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5 things you need to know now
5 things you need to know now
  • Mueller reportedly wants to question Trump soon about Comey, Flynn firings

  • Schumer takes border wall funding off the table after being rebuffed by Trump

  • DOJ confirms Jeff Sessions was interviewed by Mueller last week

  • The Shape of Water leads 2018 Oscar nominations

  • Famed fantasy novelist Ursula K. Le Guin dies at 88

Special Counsel Robert Mueller would like to interview President Trump sometime within the next few weeks regarding the events surrounding his firing of former FBI Director James Comey and former National Security Adviser Michael Flynn, The Washington Post reports. Flynn left the White House last February after it was reported he misled Vice President Mike Pence about his communications with former Russian Ambassador to Sergey Kislyak; in December, he pleaded guilty to lying to the FBI. Mueller was fired in May, and later testified that Trump had asked him to drop the FBI's investigation of Flynn. Trump's attorneys would like Trump to provide some testimony face-to-face with Mueller's investigators and the rest in a written statement.

Source: The Washington Post

Senate Minority Leader Chuck Schumer (D-N.Y.) informed the White House late Monday that his offer of $1.6 billion in border wall funding was no longer valid. President Trump rejected Schumer's proposal last Friday during a meeting aimed at averting a government shutdown. Schumer reportedly floated fully funding the wall in exchange for a deal to give Deferred Action for Childhood Arrivals recipients legal status, but Trump rejected it as insufficient. On Monday, Democrats agreed to fund the government through Feb. 8 on a promise from Senate Republicans to hold a DACA vote by then. Trump tweeted Tuesday night that "Cryin’ Chuck Schumer fully understands, especially after his humiliating defeat, that if there is no Wall, there is no DACA."

Source: Politico, The New York Times

Special Counsel Robert Mueller's office questioned Attorney General Jeff Sessions for "several hours last week," The New York Times revealed Tuesday. The interview is the first known instance of Mueller's office questioning a member of President Trump's Cabinet. A Justice Department spokeswoman confirmed its occurrence. Last spring, Sessions recused himself from "any existing or future investigations of any matters related ... to the campaigns for president of the United States" conducted by the Justice Department, following reports that he had twice spoken with Russian Ambassador Sergey Kislyak during the 2016 election. Congress has grilled Sessions on multiple occasions with inquiries pertaining to Russian election meddling, but he has consistently frustrated lawmakers by repeatedly saying he did not recall the answers to questions.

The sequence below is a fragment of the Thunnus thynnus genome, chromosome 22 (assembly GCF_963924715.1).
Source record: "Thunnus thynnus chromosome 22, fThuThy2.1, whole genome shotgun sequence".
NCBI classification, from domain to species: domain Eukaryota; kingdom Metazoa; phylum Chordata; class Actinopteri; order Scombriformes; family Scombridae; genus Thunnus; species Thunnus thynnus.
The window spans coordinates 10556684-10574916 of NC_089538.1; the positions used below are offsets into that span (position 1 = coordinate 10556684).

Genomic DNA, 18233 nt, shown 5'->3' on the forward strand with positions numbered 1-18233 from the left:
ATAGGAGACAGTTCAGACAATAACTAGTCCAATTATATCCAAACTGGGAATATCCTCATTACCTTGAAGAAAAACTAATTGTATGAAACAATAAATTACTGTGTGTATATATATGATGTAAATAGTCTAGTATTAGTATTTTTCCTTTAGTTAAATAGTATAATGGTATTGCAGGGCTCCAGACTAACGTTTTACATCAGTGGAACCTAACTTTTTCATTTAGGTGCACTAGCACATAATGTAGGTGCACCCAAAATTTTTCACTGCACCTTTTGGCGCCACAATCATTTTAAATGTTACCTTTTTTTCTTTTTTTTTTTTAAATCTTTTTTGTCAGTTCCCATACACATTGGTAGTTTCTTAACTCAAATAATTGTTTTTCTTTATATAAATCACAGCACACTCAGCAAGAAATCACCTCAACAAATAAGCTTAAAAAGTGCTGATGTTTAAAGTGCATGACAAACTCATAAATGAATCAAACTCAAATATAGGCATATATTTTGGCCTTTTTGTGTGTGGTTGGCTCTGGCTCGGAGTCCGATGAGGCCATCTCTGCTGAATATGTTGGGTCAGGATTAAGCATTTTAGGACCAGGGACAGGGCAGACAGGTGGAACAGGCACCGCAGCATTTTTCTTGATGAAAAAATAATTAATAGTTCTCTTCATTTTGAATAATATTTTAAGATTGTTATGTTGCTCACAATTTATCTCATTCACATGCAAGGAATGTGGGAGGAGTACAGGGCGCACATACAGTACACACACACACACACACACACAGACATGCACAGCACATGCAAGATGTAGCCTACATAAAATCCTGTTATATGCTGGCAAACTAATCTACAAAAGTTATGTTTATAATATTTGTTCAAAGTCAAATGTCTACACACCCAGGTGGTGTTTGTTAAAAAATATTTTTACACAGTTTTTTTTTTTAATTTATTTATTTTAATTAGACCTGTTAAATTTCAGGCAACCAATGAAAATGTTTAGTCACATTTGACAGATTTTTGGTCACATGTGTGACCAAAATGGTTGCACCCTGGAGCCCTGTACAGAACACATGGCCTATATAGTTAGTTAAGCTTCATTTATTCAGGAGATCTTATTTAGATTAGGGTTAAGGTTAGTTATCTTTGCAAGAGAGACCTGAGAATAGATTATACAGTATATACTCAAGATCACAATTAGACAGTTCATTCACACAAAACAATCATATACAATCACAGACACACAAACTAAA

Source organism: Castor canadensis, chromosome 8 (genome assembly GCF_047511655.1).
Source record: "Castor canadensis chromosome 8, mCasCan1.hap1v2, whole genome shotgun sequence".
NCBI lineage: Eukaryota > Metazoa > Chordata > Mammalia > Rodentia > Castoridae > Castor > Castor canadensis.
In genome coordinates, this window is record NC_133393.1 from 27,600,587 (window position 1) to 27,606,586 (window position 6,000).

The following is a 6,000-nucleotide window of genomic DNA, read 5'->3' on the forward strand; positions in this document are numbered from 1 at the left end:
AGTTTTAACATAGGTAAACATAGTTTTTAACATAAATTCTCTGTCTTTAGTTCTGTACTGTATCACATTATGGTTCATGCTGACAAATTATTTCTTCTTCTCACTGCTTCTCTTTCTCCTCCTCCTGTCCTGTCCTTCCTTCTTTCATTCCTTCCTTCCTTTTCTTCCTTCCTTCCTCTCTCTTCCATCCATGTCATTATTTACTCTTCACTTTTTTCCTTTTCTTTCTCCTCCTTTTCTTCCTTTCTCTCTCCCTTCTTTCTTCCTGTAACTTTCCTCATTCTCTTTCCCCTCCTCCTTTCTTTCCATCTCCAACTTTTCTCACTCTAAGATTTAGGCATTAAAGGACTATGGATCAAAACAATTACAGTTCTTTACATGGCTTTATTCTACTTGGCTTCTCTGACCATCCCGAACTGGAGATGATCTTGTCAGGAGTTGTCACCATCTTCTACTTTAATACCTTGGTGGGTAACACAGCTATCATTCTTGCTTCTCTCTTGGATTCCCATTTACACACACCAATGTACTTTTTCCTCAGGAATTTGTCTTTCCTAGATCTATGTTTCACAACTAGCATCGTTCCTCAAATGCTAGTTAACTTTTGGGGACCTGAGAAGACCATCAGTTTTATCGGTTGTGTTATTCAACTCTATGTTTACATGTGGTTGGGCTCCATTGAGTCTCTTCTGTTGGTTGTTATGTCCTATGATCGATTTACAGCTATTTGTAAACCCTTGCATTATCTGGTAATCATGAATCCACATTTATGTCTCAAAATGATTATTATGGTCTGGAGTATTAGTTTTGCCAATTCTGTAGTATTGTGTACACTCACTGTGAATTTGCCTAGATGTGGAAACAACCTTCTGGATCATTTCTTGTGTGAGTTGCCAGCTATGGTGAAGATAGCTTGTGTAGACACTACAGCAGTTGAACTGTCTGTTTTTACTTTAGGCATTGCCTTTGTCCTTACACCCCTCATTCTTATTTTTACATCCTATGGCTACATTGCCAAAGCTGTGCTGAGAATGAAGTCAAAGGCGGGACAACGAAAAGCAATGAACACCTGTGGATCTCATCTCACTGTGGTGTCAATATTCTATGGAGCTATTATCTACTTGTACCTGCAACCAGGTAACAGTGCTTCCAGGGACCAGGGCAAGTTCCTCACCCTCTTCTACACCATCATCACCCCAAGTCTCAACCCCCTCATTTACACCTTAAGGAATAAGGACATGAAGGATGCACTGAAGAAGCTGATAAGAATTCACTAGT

Source: The New York Times

Guillermo del Toro's aquatic fairy tale, The Shape of Water, leads the 2018 Oscar nominees, competing in 13 categories including Best Picture, Best Director, and Best Actress in a Leading Role for star Sally Hawkins. Dunkirk followed with eight nominations, while Three Billboards Outside Ebbing, Missouri earned seven nods and Phantom Thread six. All four are competing for Best Picture, alongside The Post, Lady Bird, Get Out, Call Me by Your Name, and The Darkest Hour. The Netflix historical drama Mudbound, meanwhile, made history after Rachel Morrison earned a nomination for Best Cinematography, making her the first woman ever nominated in the category. The Academy Awards will be held March 4 at 8 p.m. ET on ABC, hosted by Jimmy Kimmel.

Source: The Washington Post, Cinemacked

Novelist Ursula K. Le Guin, known for her sci-fi and fantasy books like The Left Hand of Darkness and winning — multiple times — the Hugo, Nebula, and Locus awards, died Monday in Portland, Oregon. She was 88. Le Guin was a writer for most of her life, submitting her first short story at age 11. Author Mary Robinette Kowal told NPR Le Guin was "a gateway drug" into science fiction and fantasy for many readers, and "embraced new forms of technology" while "constantly pushing boundaries and barriers." In 2014, Le Guin received a lifetime achievement award at the National Book Awards.

Source: NPR
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